Faith, Miracle and Motherhood

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A picture from 2014 that captures all the joy in my heart.
This Mother’s Day I feel settled into motherhood, not so new anymore, not so green. There is a rhythm and a dance and a comfortability in knowing. There is the sacred tapestry of our finely-woven bond of cells and blood and breastmilk. There is self-trust. And there is the powerful feeling that my baby-turned-toddler is now fully of this world. Throughout my pregnancy and during those first fragile days, weeks, months, it felt like there was always the small chance of losing her. Nothing hinted at vulnerability, other than pregnancy and infancy being inherently vulnerable. I’d had an uneventful pregnancy, a natural birth, and a baby deemed “perfect” by the pediatrician. But it took so long for the miracle of her to arrive, an almost 3-year journey to become pregnant, that I could never quite believe it was finally happening. This blessing, this good fortune, this miracle of miracles.

The odds weren’t against us, but we were approaching our our mid-thirties, biologically short on time. Everything was normal and the eventual diagnosis was “unexplained infertility.” A mystery I was determined to solve. Life was suspended during those years of not-knowing. All energy was focused on one intent. I changed my diet to gluten-free, caffeine-free, alcohol-free, sugar-free. Mixed maca root and water like a magic potion. Consulted with doctors, acupuncturists, clairvoyants, priests. Nailed a wishbone above our bedroom door. Prayed Catholic novenas, Lakota blessings. Meditated. Built cairns on the shore. Asked of the sea, of the air, of the trees.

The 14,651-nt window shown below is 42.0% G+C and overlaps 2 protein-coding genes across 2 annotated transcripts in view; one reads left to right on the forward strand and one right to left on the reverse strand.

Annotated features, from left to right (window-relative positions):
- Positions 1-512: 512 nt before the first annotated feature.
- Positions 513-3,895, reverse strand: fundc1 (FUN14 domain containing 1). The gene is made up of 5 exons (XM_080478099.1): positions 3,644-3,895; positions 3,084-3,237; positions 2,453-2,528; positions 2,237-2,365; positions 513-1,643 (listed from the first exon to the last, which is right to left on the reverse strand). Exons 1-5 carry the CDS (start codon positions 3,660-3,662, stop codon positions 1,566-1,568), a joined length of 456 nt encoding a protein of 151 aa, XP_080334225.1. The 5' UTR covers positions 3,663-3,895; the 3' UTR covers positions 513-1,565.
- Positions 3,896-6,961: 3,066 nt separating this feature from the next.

It was two years before we lucked upon health insurance that included fertility coverage, which would end up being exhausted on months and months of tests. Tests that ultimately provided very few answers. The endocrinologist lost interest in us as our coverage bled out, so eventually we decided to take the last bit of money to a new doctor. He seemed friendly and more hopeful. When journeying through a test of faith, the act of hope-seeking is repeated again and again. Omens arrive as great blue herons, roadside signs, changing weather. You must renew and renew and renew faith. When it is written on your heart, etched in your bones, you do not give up.

The new doctor began by running blood work, the same blood work I’d had seven months before with normal results. It was an easy hurdle the first time and would be again this time. But when the call came, he said the numbers had changed. The blood work indicated almost no ovarian reserve; suddenly, supposedly I had only a few eggs left. Even if we’d had additional fertility coverage, I would not be an ideal candidate for IVF. A few days later came Mother’s Day. I focused on my mom, on gratitude. But I carried a heavy heart. My cycle was a few days late, but after receiving the devastating blood work results, it seemed past foolishness to even hope. I did not bother with a pregnancy test for another two days.

It was Tuesday morning after Mother’s Day 2013. Chris was in the shower. We were getting ready for work, a regular day. I ripped open the foil wrapper on what felt like the millionth pregnancy test. I started breakfast while I waited for the result. Hope, that irrepressible little drummer, thumped in my heart. I returned to the bathroom to check the test, not wanting to look. I wanted to suspend that tiny hopeful feeling, hold it a little longer. When I picked up the test and found a plus sign, I screamed and my heart exploded and I jumped around like a maniac on a pogo stick. Elation will send a body straight into the air. Chris pulled back the shower curtain with a big beaming smile and said, “I knew it.”